|Grave of Matilda "Tillie" Pierce Alleman|
Wednesday, August 10, 2016
Along the Way: Tillie Pierce Alleman
A trip to Selinsgrove brought me to the Trinity Lutheran Cemetery, which was its own adventure finding its location. I was given directions to the cemetery, only when I arrived I discovered I was at the wrong one.
Pulling up a map of Selinsgrove, I soon discovered another nearby cemetery that was possibly the correct one. A couple minutes later I was wandering about the grounds of the small historic cemetery located at the corner of West Spruce and David Streets. At the edge of the cemetery was the grave of the town founder, Captain Anthony Selin – I paused for a moment to take some pictures of the memorial before continuing my wanderings.
Near the rear of the cemetery was the grave I came in search of – Matilda J. (Pierce) Alleman. Tillie, as she was known, was born March 11, 1848 in the house she grew up in, which is located at the corner of Baltimore and Breckenridge Streets in Gettysburg. She was the youngest daughter of the town butcher, having two older brothers and an older sister.
She grew up enjoying the quiet of a relatively unknown town, but at the age of fifteen the peaceful town she knew would change forever.
During the events of the first day of the battle, her neighbor Mrs. Schriver approached the family saying she was going to leave town for a safer place. Tillie would join Mrs. Schriver and her two children as they moved to a safer location south of town.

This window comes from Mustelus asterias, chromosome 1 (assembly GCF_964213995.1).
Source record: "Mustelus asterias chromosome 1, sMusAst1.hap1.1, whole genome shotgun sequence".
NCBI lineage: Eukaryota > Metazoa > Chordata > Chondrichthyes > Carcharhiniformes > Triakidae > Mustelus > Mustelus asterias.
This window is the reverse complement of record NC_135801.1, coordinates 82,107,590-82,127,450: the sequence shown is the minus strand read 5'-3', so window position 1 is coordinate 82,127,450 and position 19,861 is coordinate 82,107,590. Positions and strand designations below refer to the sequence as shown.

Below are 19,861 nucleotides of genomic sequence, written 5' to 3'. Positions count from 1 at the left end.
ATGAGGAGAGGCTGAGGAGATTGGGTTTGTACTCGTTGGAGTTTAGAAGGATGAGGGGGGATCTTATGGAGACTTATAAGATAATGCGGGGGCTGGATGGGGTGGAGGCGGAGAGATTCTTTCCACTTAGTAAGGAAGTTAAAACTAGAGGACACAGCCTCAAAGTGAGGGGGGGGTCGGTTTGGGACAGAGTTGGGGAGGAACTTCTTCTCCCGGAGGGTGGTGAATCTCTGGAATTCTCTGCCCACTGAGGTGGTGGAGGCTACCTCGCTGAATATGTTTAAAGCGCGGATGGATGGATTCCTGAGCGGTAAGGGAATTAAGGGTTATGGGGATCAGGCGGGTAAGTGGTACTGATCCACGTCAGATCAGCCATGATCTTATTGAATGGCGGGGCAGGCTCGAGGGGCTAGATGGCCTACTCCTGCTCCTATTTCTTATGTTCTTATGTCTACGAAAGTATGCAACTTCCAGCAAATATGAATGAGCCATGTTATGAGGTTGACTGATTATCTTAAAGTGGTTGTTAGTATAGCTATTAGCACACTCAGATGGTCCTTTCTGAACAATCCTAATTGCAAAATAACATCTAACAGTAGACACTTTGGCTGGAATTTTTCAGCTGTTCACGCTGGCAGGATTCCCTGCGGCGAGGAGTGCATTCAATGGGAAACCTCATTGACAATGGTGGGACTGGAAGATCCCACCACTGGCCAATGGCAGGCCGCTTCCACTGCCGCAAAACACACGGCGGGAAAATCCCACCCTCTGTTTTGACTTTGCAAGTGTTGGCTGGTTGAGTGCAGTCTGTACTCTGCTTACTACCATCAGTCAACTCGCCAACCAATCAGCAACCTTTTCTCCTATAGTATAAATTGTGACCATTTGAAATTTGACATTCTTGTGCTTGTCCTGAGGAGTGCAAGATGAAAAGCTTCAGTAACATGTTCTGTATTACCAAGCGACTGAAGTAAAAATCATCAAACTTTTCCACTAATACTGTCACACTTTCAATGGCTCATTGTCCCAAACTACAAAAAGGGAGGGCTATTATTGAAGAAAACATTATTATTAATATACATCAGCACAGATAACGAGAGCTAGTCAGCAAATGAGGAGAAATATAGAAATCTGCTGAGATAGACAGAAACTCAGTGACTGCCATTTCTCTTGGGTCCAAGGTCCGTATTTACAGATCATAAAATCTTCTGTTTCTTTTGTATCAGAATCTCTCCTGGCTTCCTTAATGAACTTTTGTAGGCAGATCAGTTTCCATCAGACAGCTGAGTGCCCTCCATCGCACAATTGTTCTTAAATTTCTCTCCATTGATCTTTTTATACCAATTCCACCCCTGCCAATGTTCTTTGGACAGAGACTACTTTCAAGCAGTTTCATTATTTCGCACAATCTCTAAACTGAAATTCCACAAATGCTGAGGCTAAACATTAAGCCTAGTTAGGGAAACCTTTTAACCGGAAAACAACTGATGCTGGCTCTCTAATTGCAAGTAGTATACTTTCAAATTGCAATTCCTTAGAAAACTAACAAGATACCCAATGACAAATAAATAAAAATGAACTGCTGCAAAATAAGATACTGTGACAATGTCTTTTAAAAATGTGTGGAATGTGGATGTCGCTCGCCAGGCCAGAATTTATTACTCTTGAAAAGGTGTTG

The safer place was the home of Mrs. Schriver’s father – Mr. Jacob Weikert.
Little did they know they moved into the midst of the battle. Tillie records her duty of getting water for the passing soldiers on the first day and the second morning she resumed those duties. By the afternoon of the second day, she was helping the doctors and nurses who were attending the wounded and dying. The morning of the third day of the battle, she moved farther south to the Two Taverns area along the Baltimore Pike. There she continued helping care for the wounded.
After the war, she married Horace Alleman and they settled down in Selinsgrove. Many were interested in her stories of the battle and encouraged her to write them down – the result was At Gettysburg, Or What A Girl Saw And Heard Of The Battle.
I stood there recalling her first-hand account of what she experienced during the battle, one particular thought kept coming to mind. In her account Tillie kept returning to how much the battle changed the landscape – the peaceful lands of her childhood were forever scarred.
As with all cemeteries, please be respectful if you choose to visit.